In his kitschy but catchy quasi tongue in cheek The RH/YK Survival Kit, published back in the early 90’s, yet still so timely,
Shimon Apisdorf made an apt observation:
“If Judaism were a corporation, I would have to say that it has done a miserable job of marketing itself to the discerning consumer…”
Being a Yeshivah-world Jew, Apisdorf adds,
“It is my contention, however, that the issue is one of marketing,
not at all one of product quality.” [The RH/YK Survival Kit, page 10]
I’d actually say, it’s both!
Our marketing is often, at best, mediocre,
And our product tends to vary depending on “point of origin”
not to mention manufacturing methods…
YET, with all the variation in what we hope
the sacred manufacturing system is able to produce,
we do have what I believe is the most effective marketing tool,
An annual 24-hour interactive infomercial unlike any other,
[in fact, as we speak, you are in it…]
A chance to offer through a mutli-sensory modality
Not alone what this entire enterprise we call Judaism is about,
But WHY it matters so immensely in the life you live
all the other days of the year.
Indeed, as any master marketing campaign would claim,
Why, in truth, you cannot leave home,
nor purposefully live, without it.
Naturally, since our “product” is actually our people’s “life-purpose,”
Its up to all of you—”covenantal consumers”
To determine just what the messaging ultimately is
That brings our mission, as Jews, to life.
Counterintuitive perhaps, yet crucial…
On this most holy day when we are consumed with matters of the spirit, let’s consider the message we must carry as Being JWSH Inc, LT Division,
That would motivate us to buy into it—to embrace it, embody it,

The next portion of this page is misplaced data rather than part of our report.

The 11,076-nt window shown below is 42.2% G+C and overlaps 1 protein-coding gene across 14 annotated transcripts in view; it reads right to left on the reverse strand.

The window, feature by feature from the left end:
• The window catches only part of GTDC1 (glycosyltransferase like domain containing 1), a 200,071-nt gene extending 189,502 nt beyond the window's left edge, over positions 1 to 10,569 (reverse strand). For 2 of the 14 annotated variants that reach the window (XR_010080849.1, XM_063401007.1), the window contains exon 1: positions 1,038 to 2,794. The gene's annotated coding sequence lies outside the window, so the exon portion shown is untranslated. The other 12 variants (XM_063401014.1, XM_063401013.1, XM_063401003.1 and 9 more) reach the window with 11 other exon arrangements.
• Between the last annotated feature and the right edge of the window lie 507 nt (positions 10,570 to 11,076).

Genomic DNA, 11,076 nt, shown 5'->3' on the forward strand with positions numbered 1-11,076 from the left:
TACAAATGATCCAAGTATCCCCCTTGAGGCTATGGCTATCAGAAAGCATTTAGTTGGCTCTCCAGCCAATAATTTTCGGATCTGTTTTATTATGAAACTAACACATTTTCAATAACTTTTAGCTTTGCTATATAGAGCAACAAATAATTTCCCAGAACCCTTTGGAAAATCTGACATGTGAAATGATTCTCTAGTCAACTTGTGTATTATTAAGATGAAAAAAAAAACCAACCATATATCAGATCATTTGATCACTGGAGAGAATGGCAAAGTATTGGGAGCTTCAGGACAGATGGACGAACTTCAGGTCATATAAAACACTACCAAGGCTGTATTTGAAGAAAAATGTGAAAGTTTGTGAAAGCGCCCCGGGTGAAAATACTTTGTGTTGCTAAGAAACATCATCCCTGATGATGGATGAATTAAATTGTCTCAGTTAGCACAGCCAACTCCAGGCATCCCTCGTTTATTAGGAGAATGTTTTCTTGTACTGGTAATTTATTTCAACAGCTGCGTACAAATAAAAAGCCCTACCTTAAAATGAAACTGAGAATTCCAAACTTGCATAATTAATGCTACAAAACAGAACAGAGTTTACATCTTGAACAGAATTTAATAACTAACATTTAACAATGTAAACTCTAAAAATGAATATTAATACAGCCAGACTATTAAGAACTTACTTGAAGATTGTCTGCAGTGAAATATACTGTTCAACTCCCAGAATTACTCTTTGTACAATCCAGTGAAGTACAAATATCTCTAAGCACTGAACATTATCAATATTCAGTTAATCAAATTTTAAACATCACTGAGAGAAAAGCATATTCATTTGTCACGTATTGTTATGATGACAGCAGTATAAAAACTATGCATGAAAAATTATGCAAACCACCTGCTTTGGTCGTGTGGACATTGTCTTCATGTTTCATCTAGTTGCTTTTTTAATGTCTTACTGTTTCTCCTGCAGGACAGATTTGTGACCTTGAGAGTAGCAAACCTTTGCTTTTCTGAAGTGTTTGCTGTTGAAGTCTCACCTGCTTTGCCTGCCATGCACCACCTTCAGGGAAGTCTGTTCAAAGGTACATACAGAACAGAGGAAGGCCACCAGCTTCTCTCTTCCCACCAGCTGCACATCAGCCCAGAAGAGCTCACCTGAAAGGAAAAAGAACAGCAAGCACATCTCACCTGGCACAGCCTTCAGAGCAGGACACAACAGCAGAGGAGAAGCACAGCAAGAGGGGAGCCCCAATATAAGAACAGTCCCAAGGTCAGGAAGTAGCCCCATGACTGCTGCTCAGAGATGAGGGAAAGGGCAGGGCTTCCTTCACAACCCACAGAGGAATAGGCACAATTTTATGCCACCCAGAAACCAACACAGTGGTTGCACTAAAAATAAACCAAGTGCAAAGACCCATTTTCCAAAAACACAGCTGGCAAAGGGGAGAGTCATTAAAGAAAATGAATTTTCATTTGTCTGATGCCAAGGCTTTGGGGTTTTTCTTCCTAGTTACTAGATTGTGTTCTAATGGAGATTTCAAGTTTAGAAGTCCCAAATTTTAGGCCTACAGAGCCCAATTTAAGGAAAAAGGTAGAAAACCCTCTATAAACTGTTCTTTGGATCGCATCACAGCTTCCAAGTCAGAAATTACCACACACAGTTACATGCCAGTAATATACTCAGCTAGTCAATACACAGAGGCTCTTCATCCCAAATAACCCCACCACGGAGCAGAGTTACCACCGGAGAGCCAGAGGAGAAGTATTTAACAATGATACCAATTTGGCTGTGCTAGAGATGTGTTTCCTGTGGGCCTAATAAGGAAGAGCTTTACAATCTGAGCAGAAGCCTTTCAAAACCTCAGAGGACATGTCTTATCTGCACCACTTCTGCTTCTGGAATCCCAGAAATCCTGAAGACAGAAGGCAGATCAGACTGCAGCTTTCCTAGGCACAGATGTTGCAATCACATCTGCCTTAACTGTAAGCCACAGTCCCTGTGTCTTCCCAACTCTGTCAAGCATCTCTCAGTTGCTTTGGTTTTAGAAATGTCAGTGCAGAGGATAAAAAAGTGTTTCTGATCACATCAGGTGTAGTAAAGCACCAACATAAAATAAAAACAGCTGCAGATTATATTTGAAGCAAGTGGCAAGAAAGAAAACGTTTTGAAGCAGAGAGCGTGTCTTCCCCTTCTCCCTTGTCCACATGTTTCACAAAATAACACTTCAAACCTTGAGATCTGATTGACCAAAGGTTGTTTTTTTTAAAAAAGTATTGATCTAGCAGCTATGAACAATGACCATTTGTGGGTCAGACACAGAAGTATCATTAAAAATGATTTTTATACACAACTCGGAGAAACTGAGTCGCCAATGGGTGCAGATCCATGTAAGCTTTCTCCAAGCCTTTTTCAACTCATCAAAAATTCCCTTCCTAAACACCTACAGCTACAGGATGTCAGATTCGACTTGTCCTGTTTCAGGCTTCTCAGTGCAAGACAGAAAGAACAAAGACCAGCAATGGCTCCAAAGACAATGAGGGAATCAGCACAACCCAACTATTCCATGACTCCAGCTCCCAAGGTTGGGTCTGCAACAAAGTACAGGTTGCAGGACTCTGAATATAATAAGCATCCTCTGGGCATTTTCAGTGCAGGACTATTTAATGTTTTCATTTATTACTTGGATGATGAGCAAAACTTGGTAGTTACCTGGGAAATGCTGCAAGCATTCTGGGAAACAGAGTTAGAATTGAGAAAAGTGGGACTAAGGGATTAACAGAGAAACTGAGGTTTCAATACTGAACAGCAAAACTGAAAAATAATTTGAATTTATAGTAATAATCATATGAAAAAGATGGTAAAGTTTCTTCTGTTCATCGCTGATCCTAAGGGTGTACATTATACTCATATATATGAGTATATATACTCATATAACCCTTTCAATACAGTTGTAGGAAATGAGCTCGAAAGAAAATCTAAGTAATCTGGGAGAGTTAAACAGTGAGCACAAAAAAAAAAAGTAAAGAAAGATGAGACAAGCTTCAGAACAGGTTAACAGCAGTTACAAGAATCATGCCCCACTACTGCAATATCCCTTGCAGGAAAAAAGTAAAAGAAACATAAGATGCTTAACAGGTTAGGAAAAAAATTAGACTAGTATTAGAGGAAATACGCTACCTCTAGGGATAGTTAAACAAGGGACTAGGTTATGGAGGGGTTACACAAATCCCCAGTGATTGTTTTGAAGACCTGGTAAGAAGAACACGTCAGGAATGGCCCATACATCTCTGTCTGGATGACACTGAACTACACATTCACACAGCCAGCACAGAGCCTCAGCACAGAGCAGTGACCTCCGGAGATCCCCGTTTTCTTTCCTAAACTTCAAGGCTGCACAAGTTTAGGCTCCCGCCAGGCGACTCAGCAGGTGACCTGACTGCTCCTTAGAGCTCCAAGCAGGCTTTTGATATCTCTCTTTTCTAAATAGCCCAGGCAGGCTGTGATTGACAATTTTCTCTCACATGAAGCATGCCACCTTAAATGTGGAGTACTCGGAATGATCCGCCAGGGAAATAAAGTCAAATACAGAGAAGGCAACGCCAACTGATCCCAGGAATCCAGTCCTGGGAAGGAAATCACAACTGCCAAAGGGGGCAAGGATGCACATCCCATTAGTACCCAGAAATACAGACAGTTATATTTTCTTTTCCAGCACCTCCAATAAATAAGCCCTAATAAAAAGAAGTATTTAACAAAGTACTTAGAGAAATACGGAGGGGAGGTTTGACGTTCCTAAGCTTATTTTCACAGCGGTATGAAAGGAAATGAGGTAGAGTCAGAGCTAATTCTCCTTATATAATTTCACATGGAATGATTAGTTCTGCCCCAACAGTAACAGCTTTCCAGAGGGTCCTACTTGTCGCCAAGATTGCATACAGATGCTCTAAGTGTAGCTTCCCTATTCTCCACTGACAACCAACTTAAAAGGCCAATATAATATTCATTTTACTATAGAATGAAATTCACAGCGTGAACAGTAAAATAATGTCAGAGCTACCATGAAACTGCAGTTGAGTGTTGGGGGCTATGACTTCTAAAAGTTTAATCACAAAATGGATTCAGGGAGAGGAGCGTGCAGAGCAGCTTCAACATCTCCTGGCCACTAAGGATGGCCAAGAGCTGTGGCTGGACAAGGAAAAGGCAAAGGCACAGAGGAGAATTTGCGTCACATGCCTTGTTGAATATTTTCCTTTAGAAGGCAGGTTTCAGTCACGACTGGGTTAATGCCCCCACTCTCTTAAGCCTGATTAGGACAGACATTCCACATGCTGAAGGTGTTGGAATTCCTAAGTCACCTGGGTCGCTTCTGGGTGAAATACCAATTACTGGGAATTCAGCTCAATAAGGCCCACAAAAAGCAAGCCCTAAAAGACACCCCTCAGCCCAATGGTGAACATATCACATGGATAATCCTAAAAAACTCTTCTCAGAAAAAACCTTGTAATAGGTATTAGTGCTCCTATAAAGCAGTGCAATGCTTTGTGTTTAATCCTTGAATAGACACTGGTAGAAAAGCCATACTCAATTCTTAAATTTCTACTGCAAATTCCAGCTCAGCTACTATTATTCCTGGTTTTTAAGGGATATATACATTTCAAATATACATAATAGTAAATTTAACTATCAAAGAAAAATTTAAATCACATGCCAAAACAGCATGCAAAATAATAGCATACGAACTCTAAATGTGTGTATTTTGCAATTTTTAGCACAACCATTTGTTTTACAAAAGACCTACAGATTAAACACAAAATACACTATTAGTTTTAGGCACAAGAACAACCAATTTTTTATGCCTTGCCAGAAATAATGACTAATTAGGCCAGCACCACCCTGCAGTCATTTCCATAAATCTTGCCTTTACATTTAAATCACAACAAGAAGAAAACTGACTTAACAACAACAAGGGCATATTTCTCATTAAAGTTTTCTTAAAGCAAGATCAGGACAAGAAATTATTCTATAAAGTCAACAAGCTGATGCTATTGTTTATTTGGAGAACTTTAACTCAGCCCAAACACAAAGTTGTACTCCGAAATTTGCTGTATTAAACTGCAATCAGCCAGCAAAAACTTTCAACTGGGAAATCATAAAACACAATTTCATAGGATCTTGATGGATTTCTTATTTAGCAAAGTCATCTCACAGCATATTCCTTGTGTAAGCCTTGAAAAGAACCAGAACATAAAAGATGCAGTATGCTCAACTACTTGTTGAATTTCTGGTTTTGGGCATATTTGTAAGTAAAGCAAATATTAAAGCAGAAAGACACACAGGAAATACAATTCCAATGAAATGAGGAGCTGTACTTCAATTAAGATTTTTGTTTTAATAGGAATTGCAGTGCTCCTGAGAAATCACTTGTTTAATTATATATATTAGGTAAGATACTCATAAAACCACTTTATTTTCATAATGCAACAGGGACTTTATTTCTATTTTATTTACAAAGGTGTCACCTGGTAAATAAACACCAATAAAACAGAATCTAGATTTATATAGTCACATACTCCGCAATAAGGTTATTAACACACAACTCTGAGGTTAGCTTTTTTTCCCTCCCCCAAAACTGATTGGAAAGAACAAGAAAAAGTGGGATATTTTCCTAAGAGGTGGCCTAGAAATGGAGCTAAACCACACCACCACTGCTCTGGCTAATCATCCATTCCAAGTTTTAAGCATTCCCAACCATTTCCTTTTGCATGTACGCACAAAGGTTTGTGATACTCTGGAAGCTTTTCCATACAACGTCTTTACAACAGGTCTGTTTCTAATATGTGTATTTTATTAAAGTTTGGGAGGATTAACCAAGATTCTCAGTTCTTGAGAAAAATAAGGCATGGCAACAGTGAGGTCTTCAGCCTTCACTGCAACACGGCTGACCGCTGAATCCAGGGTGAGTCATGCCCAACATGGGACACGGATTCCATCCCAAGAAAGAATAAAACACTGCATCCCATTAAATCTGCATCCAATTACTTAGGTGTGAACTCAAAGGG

living out its mission every single day.
Messaging 1: We, as Jews, stand against hate, combatting anti-Semitism and racism of every kind, thereby creating a more just, respectful world for all.
At the forefront of fighting hate for over a century through investigative research, international monitoring, educational initiatives and even the legislative process, the ADL, the Anti-Defamation League, stands steadfast…
And at a time when anti-Semitic incidents of assault,
harassment and vandalism in our country have reached an all time high, over 2,700 reported just last year—that’s more than 7 a day,
and violence against synagogues and JCC’s
has increased by more than 60%…
it is hard not to read ADL CEO Jonathan Greenblatt’s recently released,
It Could Happen Here and not buy into his belief that, as he writes,
“We are just one demagogue away from disaster.”
When a man travels 4,800 miles from Great Britain to Colleyville, Texas, taking the rabbi, who offers him a cup of tea, hostage,
demanding the release of a convicted terrorist, even calling the Rabbi of Central Synagogue who must have a direct line to the Oval Office,
it’s the classic trope: Jews have all the power anti-Semitism…
When Orthodox Jews are attacked walking home from Shabbos in Lakewood, or Lubavitchers walking to minyan in Crown Heights,
Unmistakably identifiable, it’s the How dare you be different anti-Semitism.
When one in three students on today’s college campus reports having experienced hate or aggression for expressing their support for Israel,